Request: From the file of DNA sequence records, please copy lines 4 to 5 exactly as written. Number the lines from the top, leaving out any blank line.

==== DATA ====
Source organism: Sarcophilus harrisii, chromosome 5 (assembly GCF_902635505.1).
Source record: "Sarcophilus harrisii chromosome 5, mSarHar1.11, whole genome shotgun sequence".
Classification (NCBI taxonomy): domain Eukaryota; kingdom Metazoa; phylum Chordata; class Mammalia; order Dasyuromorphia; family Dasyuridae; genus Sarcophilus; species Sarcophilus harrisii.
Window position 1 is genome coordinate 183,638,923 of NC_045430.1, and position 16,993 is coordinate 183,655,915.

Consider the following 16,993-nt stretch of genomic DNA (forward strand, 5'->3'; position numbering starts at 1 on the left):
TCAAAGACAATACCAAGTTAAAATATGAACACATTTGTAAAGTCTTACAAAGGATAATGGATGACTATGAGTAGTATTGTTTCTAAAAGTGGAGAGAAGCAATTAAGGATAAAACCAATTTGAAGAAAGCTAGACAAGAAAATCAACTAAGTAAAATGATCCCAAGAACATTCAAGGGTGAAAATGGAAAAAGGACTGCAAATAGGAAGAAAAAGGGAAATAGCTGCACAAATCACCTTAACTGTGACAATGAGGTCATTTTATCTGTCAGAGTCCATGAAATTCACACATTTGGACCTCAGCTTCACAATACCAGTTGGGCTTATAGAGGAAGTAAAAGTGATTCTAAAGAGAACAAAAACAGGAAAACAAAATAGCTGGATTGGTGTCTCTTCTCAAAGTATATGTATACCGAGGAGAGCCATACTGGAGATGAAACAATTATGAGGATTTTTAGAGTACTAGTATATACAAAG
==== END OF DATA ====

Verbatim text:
Window position 1 is genome coordinate 183,638,923 of NC_045430.1, and position 16,993 is coordinate 183,655,915.

Consider the following 16,993-nt stretch of genomic DNA (forward strand, 5'->3'; position numbering starts at 1 on the left):